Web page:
LOS ANGELES (AFP) — New Zealand filmmaker Taika Waititi will write and direct a new “Star Wars” film, Disney announced Monday.
Waititi has shot from indie acclaim to mainstream Hollywood success in recent years, overseeing Marvel superhero smash hit “Thor: Ragnarok” in 2017 before winning a screenplay Oscar for Nazi satire “Jojo Rabbit” in February.
He also directed the first season finale of “The Mandalorian,” the hit television show set in the blockbuster sci-fi franchise universe.
No date was set for the new movie. But the first of three currently scheduled “Star Wars” on Disney’s release calendar is penciled in for December 2022.
Announcing the news on May 4 — a date typically celebrated by “Star Wars” fans around the world who wish each other “May the 4th be with you” — Disney also confirmed reports that “Russian Doll” co-creator Leslye Headland will develop a new television series set in the same universe.
“Headland will write, executive produce, and serve as showrunner for the series, which adds to a growing list of ‘Star Wars’ stories for Disney’s streaming platform including ‘The Mandalorian,’ now in post-production on Season Two,” said the announcement on StarWars.com.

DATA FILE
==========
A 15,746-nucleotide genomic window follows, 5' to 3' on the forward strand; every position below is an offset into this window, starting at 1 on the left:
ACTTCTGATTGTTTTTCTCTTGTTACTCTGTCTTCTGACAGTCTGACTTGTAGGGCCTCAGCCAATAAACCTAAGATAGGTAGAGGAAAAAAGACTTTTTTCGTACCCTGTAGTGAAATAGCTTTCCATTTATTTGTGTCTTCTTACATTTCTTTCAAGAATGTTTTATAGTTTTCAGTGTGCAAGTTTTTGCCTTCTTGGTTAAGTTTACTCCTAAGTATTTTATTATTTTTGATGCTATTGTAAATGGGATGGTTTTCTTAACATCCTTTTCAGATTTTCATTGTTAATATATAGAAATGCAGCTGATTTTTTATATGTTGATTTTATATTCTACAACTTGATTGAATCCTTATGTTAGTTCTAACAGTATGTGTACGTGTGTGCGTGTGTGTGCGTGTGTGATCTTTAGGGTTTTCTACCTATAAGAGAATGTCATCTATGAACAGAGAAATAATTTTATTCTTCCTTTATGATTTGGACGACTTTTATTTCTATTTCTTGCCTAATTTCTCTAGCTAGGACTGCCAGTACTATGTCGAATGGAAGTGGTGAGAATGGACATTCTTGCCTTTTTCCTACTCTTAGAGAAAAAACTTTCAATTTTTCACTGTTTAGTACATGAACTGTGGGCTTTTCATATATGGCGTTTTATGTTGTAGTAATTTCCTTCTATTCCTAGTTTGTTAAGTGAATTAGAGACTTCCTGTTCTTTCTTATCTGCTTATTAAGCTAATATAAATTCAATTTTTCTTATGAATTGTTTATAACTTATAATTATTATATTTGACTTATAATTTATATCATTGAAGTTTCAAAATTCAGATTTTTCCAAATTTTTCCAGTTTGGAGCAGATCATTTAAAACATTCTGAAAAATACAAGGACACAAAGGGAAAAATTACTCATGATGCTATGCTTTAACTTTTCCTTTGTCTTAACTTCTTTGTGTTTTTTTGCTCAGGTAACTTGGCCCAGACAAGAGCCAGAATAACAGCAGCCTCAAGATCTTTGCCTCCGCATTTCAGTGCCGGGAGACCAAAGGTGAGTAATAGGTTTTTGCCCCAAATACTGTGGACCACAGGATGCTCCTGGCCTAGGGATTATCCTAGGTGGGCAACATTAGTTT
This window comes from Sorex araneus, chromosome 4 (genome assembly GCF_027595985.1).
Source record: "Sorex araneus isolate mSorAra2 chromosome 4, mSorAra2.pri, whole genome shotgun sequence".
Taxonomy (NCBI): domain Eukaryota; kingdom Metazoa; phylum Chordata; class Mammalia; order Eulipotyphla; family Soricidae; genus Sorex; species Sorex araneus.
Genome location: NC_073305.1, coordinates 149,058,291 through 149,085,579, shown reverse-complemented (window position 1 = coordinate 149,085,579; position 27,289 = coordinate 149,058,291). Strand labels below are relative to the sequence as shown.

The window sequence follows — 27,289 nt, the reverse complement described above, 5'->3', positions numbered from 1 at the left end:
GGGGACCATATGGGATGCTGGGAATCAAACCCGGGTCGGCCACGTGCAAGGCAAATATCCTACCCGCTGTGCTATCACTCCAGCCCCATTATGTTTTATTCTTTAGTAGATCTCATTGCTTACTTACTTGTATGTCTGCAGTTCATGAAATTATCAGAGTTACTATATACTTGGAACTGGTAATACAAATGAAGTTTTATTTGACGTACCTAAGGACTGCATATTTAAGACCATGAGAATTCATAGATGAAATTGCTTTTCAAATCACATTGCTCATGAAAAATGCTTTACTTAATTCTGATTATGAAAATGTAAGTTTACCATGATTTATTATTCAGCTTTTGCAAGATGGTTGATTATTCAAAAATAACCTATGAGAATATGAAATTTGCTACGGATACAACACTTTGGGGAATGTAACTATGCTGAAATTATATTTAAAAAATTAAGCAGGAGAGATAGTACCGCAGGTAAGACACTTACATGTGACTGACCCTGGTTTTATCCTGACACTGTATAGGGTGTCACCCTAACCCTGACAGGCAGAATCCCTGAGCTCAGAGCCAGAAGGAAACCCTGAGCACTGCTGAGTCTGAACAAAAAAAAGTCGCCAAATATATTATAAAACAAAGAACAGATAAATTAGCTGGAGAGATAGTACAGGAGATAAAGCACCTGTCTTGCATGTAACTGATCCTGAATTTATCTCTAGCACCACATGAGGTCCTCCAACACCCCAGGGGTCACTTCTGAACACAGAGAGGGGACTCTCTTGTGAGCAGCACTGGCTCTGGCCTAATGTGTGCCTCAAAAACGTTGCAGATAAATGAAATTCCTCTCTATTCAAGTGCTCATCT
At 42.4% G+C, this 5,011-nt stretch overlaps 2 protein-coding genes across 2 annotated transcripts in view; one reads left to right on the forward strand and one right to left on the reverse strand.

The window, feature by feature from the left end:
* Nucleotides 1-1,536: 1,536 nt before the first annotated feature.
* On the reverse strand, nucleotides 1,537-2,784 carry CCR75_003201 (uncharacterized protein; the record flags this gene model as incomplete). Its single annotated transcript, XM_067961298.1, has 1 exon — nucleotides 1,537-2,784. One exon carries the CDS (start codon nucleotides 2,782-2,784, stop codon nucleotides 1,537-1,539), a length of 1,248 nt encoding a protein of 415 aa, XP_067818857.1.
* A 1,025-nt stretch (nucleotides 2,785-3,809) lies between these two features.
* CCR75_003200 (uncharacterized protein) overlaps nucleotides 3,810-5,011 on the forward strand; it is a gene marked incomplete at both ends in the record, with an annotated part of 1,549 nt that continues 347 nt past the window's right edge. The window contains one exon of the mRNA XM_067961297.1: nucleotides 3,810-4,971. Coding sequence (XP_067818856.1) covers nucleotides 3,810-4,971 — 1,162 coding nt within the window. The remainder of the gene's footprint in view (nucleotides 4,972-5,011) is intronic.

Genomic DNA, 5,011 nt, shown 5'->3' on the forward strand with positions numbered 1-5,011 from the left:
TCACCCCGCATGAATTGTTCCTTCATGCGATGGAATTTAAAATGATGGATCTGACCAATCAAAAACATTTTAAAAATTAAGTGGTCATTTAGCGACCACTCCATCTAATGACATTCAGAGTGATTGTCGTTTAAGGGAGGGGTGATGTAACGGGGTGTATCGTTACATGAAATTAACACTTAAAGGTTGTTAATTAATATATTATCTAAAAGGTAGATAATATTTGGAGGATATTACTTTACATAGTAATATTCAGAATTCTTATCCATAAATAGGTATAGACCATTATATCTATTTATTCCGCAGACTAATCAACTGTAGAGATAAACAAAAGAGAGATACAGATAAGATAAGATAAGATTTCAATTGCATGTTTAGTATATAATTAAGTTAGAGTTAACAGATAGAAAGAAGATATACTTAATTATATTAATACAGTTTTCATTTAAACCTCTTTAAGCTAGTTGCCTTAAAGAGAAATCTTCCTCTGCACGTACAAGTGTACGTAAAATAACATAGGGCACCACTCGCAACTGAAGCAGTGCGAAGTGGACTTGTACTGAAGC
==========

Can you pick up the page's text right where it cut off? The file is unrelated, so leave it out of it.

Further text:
According to Hollywood trade reports, Headland’s live-action show will be a “female-driven action thriller” and “set in an alternate timeline from the usual ‘Star Wars’ universe.”
“The Mandalorian,” featuring the viral internet sensation Baby Yoda, was the flagship launch show for on-demand streaming platform Disney+ last year, proving a hit with critics and audiences.
In addition, two other new live-action “Star Wars” television series are in the works for Disney+, including the return of Ewan McGregor as Obi-Wan Kenobi, and a prequel to movie spin-off “Rogue One.”
Disney has slowed down the release of its upcoming “Star Wars” films, with its recently concluded trilogy seeing diminishing box office returns and mixed reviews.
Waititi will co-write his “Star Wars” film with Krysty Wilson-Cairns, the Oscar-nominated screenwriter for World War I epic “1917.
© Agence France-Presse